For now though, I have nothing to put down on this page. The hunt is ongoing, it may never end, but I can give you this: Don’t let someone else tell you why you are here. Question everything. Test every idea. More importantly, test yourself. Don’t be like most men, as Thoreau put it, and “lead lives of quiet desperation.”
More to come. Happy trails.
We stepped off officially from Amacolola Falls on March 12th, today, around thirty days later, I’ve been given a chance to contemplate what this first month has taught me.
I decided a while ago not to hold any expectations, about this trip or anything else. It might be unhealthy, but I view expectations as a weakness, easily exploited by “Murphy’s Law”, which states any time you make a plan or have an expectation, it is very likely the exact opposite will occur. All that to say, I came out here with a completely open mind.
Physically, I was completely prepared. In the months leading up to our step off date, I began working out regularly, with the intention of being able to carry 50 pounds every day for 8-14 miles a day. Luckily, I overprepared, and I haven’t had to carry anything that heavy, but I was prepared for the worst case scenario. However, I learned quickly within the first week that I have a lack of patience. My younger siblings were not in the same physical shape I was, they were gaining their strength (as was I for the record) on the trail itself. What resulted was a slower pace then I desired, and it frustrated me. The trail highlighted a problem I didn’t know I had. I’ve learned and am learning the true meaning behind “far not fast”. You travel at the slowest persons pace, and eventually, everyone gets faster. If we were all moving at the pace I would have liked in those first few days, it is likely one of us would have developed stress fractures in our feet, or some other injury.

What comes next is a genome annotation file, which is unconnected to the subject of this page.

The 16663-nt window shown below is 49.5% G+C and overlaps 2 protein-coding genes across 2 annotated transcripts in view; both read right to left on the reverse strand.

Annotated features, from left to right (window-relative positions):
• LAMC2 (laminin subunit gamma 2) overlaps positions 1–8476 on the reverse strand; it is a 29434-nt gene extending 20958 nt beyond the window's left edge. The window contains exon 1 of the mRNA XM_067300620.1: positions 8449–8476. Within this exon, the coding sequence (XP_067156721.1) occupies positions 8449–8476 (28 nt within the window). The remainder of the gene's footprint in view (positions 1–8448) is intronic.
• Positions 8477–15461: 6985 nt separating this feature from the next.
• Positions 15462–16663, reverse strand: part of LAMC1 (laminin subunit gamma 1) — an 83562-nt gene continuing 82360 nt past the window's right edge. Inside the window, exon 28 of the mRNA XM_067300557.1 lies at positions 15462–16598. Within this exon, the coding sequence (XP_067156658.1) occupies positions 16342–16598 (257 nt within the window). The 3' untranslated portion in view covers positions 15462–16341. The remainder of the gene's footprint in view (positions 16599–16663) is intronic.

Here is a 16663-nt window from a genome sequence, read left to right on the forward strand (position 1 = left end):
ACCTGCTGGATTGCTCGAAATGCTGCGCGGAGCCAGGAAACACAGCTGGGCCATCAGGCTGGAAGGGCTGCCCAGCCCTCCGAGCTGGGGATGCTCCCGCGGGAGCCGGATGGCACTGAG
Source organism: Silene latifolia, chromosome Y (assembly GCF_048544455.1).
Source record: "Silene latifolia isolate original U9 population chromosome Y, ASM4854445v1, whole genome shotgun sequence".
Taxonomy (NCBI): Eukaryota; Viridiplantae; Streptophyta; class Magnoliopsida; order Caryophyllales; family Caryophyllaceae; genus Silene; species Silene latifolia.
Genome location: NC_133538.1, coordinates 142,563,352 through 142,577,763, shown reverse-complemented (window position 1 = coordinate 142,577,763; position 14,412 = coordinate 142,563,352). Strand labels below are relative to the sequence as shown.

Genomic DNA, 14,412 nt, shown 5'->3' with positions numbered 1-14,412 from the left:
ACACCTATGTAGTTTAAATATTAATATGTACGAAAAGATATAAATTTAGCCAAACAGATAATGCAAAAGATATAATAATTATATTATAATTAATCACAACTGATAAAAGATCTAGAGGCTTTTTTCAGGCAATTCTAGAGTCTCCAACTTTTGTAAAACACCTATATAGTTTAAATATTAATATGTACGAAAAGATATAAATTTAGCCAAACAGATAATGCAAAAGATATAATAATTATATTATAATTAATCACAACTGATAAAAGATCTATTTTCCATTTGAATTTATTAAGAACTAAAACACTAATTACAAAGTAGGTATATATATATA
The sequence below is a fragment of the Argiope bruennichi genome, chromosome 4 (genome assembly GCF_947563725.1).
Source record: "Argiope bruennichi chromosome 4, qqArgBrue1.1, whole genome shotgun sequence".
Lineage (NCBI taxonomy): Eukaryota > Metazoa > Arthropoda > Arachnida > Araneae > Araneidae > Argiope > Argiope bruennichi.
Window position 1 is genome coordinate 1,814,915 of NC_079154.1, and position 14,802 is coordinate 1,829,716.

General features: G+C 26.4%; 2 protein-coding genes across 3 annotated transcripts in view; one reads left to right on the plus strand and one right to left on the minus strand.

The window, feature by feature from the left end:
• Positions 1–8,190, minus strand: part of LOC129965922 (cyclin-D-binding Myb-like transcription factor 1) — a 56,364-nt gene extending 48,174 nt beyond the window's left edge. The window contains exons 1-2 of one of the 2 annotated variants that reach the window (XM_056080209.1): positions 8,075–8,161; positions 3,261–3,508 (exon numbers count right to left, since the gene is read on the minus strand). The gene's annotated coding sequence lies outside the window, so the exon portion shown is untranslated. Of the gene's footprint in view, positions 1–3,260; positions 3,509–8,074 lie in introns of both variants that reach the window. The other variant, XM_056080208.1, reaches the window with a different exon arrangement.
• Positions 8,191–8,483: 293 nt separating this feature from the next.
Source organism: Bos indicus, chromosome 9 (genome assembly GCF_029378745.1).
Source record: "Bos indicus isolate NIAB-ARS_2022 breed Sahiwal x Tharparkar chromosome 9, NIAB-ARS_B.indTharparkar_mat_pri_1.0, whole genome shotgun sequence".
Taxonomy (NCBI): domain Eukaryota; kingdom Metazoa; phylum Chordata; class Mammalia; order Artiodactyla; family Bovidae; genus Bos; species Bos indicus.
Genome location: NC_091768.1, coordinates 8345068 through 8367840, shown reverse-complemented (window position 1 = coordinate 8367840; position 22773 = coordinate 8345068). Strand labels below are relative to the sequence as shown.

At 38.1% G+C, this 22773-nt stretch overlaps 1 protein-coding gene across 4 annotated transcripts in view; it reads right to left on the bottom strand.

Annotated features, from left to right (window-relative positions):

I also have learned about problems I want to avoid. It’s funny, mountains have personalities. The mountains we’ve been climbing happen to suffer from multiple personalities, they are extremely treacherous. On one day, we had 70 degree weather with clear skies, within the next two, we were hiking through shin deep snow drifts. Rain can come out of thin air, followed by cold, a deadly combination. That’s the exact person I don’t want to be like.
And then I learned about what I do want to be like. I wrote earlier about the fires that ravaged this area last year, and I am working every day to be the type of person that isn’t broken by that heat, and is able to come back and grow.
So there is a few of my thoughts from month one, I know I will have many more to come. Here’s to month two! Happy trails.
“Cut it out.” I mentally screamed at myself. I was sick of hearing myself complain. “Ha, you act sooo hardcore don’t you? One hailstorm and now you think you get to complain. Shut your soft mouth.” Sometimes the only person that will give you the hard truth is yourself.
The night before had been a long one. A rainstorm had blown in, and it quickly turned into a fierce squall. Wind buffeted us at record speeds, tossing the rain sideways, within twenty minutes, we started getting pelted by dime sized hail. Eventually, the tents flooded… Let’s just say it wasn’t a sleep filled night.
That’s part of the reason I came out here, to find my limits, to find that place where I want nothing more than to quit. And then to burn that place to the ground.